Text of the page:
The idea that matter exists in an unspecified location and state seems, to our intuitive sense of reality and our concrete experience, just wrong. We have to ask, however, is it?

Werner Heisenberg, considered the founder of quantum mechanics and the originator of the uncertainty principle, had this to say about how he was able to recognize an old idea in the startling observations made at the turn of last century:

"[The probability wave] meant a tendency for something. It was a quantitative version of the old concept of "potentia" in Aristotelian philosophy. It introduced something standing in the middle between the idea of an event and the actual event, a strange kind of physical reality just in the middle between possibility and reality."

This idea of potency, then, is that old idea, and it will be a useful tool in the untangling of certain materialist interpretations of the quantum mechanical model of reality.

Stay tuned!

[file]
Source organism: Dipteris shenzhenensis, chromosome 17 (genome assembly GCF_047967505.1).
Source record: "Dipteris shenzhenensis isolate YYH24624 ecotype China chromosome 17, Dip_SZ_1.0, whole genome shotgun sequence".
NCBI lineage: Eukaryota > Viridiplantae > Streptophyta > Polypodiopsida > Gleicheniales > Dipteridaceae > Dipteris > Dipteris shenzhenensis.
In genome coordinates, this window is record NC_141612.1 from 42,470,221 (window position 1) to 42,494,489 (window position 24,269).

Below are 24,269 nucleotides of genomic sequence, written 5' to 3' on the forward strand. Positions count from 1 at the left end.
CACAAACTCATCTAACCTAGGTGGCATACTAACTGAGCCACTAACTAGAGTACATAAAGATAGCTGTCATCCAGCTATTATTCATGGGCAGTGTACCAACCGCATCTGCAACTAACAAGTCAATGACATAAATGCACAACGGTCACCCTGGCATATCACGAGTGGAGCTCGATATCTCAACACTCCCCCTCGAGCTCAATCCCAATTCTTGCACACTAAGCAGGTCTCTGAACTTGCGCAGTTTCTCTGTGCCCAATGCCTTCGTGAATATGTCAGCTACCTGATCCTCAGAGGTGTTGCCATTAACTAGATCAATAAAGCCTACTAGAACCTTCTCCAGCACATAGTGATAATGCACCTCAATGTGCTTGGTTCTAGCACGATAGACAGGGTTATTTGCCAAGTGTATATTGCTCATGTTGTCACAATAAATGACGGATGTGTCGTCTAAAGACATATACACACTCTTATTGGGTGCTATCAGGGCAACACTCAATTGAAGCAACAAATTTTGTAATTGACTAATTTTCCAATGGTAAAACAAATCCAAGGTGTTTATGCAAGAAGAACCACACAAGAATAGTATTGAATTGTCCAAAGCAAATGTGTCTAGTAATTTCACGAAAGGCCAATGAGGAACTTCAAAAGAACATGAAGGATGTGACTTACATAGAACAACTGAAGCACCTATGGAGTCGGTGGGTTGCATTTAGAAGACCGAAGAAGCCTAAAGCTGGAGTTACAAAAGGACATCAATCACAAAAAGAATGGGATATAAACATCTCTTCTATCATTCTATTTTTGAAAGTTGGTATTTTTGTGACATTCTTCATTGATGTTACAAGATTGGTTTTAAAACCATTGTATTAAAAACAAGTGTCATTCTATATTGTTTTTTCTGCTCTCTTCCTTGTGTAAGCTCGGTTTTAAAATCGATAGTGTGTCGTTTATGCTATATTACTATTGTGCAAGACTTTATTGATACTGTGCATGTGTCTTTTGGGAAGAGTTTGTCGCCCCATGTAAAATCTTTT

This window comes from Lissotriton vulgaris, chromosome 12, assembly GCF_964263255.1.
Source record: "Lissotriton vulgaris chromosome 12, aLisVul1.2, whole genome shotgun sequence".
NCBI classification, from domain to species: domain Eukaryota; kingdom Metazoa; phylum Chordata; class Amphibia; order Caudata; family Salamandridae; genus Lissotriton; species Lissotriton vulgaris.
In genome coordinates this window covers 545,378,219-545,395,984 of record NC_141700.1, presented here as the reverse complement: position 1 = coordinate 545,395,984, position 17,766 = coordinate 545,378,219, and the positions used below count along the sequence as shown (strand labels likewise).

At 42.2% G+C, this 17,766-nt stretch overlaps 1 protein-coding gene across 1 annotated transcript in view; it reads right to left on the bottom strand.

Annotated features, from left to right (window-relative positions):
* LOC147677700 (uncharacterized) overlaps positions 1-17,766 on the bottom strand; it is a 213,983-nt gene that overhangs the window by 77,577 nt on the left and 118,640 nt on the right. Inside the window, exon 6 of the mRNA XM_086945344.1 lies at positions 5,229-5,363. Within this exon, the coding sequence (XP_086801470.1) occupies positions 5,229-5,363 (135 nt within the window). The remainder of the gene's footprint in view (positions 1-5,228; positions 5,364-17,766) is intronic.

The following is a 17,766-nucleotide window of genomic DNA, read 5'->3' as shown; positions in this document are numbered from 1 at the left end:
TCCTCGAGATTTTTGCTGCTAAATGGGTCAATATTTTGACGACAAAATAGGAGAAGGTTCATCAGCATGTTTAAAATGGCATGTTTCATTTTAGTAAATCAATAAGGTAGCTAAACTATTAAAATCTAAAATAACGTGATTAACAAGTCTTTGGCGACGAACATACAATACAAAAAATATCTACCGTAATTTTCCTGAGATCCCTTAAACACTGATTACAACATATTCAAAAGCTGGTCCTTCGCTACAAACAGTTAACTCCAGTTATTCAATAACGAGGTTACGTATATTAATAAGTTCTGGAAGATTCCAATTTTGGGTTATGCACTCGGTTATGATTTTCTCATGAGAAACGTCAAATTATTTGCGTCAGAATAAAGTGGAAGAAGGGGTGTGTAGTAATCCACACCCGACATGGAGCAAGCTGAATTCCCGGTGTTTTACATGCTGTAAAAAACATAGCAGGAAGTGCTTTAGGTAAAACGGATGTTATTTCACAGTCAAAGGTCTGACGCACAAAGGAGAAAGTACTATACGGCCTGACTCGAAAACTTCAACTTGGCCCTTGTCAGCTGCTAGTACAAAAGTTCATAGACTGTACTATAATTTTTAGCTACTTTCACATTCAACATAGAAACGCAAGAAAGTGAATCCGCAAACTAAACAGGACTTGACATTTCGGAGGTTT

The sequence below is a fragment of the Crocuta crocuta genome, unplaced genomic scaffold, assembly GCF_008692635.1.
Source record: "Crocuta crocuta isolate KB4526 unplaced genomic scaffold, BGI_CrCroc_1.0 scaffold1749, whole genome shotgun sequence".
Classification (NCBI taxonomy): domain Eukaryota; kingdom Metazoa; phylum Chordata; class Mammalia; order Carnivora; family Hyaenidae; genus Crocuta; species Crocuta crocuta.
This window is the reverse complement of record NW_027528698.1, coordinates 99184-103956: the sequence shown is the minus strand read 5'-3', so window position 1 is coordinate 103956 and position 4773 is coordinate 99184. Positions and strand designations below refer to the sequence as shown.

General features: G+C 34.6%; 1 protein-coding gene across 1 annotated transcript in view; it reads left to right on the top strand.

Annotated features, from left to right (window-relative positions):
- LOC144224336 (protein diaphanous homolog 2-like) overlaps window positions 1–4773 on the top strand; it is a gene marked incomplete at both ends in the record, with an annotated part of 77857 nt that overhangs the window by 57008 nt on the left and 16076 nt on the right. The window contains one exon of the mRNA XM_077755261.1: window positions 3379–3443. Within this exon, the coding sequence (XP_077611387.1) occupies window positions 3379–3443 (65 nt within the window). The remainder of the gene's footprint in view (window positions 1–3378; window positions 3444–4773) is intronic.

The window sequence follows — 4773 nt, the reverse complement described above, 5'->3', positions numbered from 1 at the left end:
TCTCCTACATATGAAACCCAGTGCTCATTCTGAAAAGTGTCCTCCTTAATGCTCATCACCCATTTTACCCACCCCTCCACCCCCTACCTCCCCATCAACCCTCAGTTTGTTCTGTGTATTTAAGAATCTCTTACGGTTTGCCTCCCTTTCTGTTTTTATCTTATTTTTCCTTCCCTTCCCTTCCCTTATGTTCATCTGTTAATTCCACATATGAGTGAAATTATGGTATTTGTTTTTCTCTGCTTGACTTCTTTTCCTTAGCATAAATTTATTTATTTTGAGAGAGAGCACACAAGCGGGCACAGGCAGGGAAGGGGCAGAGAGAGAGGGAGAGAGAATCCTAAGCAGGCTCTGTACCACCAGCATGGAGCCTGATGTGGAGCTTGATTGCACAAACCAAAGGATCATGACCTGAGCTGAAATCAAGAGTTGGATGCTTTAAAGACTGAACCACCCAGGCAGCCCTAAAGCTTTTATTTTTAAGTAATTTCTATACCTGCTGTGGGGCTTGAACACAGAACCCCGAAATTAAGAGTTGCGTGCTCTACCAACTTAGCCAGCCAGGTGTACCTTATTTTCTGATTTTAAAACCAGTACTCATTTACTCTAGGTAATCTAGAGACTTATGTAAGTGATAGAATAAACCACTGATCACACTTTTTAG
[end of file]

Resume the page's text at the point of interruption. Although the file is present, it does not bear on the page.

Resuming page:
Maggie Ciskanik, M.S.

Armed with a B.A. in Philosophy and a minor in science, Ciskanik landed in a graduate nursing program. With the support of her enthusiastic husband, an interesting career unfolded while the family grew: a seven year stint mostly as a neurology nurse, 15 years as a homeschooling mom of six, and a six year sojourn as curriculum developer and HS science teacher (which included teaching students with cognitive differences). These experiences added fuel to her lifelong interest in all things related to God’s creation and the flourishing of the human spirit—which has found a new home on the Magis blog.